Everything You Need To Know About The Current Regulations At Each UK Supermarket

Alex Landon Alex Landon

supermarket regulations

With the November lockdown now in full swing, major supermarkets across the UK have started to reintroduce shopping rules.

The recent outbreak of coronavirus has given rise to people feeling anxious about how to get their hands on the food and supplies they need. Whilst supermarkets and the UK government have repeatedly asked people not to stockpile food or panic buy, not everyone is heeding their advice – and so, UK supermarkets have brought in regulations to help ensure that everyone can shop safely and contentedly.

March was the busiest month on record for supermarkets across Britain as shoppers rushed to stock up on vital supplies to see them through the early days of coronavirus pandemic, so it’s no wonder supermarkets are being extra cautious this time around. Some supermarket regulations are mandatory, such as wearing face masks unless you are medically exempt or have an invisible disability. Others – such as increasing the contactless payment limit to £45 – are not, but have been adopted by pretty much every UK supermarket chain.

However, social distancing measures, online shopping, opening hours, and purchasing limits can vary from store to store, so here’s a list of everything you need to know before you shop!

Please note: we have endeavoured to make this list as accurate and up-to-date as possible, however the fast-changing restrictions may mean certain shops make changes without warning. It’s always best to double-check in advance if you’re unsure!


Unlike the March lockdown, Asda hasn’t put any restrictions on food items, but they have plenty of measures in place to keep customers safe. If you forget your mask, they’ve got packets of them available upon entry which can be worn whilst shopping and paid for at the tills afterwards. Meanwhile, 1000 Asda safety marshals across the nation will aid with safety queries, encourage mask wearing for those who aren’t exempt, and hand out sanitised baskets and trolleys at store entrances.

Furthermore, additional hand sanitiser stations are now in place, a hospital grade microbial surface has been applied to basket and trolley handles (the same one used at Nightingale hospitals around the country), perspex screens are being used at checkouts, and the store’s ‘Scan and Go’ system has been rolled out across all their supermarkets. It allows you to scan your shopping using your phone and pack as you go, in order to reduce contact with others. Finally, some of their stores are now open 24 hours a day again, having seen reduced hours during the spring lockdown. Check your local store’s times here.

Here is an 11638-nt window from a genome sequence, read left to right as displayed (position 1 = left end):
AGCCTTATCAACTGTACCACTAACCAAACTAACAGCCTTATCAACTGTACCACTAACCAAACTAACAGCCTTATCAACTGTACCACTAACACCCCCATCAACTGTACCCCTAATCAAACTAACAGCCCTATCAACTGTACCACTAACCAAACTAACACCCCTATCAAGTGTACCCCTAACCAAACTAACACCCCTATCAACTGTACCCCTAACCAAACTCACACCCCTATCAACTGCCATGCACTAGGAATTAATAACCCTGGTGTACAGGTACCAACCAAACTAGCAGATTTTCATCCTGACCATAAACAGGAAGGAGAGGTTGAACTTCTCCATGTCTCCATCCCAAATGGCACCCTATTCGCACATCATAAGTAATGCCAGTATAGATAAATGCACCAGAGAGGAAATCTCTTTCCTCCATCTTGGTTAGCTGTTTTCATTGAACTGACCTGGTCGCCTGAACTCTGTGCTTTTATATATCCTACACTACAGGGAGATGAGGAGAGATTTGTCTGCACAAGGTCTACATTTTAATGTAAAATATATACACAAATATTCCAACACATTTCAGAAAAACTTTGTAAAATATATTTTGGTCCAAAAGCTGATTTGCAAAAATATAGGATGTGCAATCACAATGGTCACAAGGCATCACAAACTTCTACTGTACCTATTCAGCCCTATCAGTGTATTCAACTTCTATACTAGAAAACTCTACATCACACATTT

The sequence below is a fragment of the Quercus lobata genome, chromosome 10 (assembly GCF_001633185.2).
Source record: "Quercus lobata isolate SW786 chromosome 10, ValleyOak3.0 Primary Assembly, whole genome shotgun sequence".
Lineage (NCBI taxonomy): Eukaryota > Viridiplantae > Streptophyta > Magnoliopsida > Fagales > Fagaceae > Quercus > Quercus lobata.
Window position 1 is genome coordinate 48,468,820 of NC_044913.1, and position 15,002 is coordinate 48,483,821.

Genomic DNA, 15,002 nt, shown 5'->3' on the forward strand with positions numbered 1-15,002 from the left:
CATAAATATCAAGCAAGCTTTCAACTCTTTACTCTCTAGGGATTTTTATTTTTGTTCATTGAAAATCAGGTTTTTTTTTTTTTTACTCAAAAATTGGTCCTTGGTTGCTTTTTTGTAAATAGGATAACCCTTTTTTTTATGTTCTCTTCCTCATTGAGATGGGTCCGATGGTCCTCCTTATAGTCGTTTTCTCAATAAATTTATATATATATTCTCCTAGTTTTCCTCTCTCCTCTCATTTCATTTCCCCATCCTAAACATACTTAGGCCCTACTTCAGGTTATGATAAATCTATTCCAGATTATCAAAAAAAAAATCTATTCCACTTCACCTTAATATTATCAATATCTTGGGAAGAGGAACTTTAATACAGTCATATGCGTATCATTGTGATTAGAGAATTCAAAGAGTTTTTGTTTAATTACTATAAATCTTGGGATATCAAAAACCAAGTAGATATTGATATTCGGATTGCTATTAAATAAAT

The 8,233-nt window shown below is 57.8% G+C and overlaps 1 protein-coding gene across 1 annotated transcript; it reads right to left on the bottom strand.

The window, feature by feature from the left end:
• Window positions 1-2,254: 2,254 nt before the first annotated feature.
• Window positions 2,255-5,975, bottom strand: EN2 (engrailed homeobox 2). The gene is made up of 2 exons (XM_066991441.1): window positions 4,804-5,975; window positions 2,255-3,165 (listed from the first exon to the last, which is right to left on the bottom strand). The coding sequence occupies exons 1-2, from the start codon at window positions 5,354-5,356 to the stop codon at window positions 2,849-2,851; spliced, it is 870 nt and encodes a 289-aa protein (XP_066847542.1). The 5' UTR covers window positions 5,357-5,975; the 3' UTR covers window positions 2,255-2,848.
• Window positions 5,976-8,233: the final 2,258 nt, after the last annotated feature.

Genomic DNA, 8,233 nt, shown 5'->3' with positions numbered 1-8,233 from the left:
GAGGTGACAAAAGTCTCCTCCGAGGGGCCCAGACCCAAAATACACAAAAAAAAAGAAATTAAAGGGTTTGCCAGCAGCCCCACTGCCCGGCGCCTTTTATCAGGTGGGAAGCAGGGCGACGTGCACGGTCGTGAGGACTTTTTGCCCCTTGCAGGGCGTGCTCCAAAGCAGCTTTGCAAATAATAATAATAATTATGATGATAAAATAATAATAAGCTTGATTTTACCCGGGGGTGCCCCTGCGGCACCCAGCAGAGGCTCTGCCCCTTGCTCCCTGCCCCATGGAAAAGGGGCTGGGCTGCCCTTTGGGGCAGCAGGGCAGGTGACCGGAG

Deliveries are entirely contactless, and hand gel and cleaning materials have been provided to keep equipment clean for every order. You can book delivery slots online, but may have to check regularly due to high demand. Asda will also place purchase limits on products that are in extremely high demand.


Tesco are asking customers to shop alone wherever possible, in order to prevent large groups of people from congregating in store. They do have purchasing restrictions on some items, with flour, dried pasta, toilet roll, baby wipes, and anti-bacterial wipes currently limited to three of each per person. Further restrictions may apply online, and there is an upper limit of 95 items per online order.

They’ll use a traffic light system in larger stores to regulate the flow of customers, and elderly and vulnerable customers have priority shopping hours from 9-10am every Wednesday and Sunday (except for Tesco Express stores). NHS workers can skip the entry queue at any time, so long as they have a valid NHS ID. Like Asda, shoppers can pick up masks at the entrance and pay for them once finished shopping. Most stores are open until 10 or 11pm, but many of Tesco’s stores opening times have changed, so be sure to check your local store hours here.

For online orders, drivers are permitted to bring shopping inside for vulnerable, disabled, and elderly customers. Deliveries are still permitted for those self-isolating due to exposure to the virus, but they won’t be allowed to enter your home (you can let them know you’re self-isolating at the door or when you place your order).


Aldi are also using a traffic light system to let customers into their stores, with a simple red or green light above the entrance indicating when to enter. They’re also asking you to shop alone where possible, and shops will open 30 minutes earlier from Monday to Saturday to let elderly and vulnerable customers browse products (in Scotland, customers will be able to buy straight away during this period).  NHS, Police or Fire Service staff can enter stores 30 minutes early on Sundays, but will need a valid ID to enter. For the general public, Aldi say their stores are quieter after 4pm, with the 7-10pm slot being their quietest shopping hours.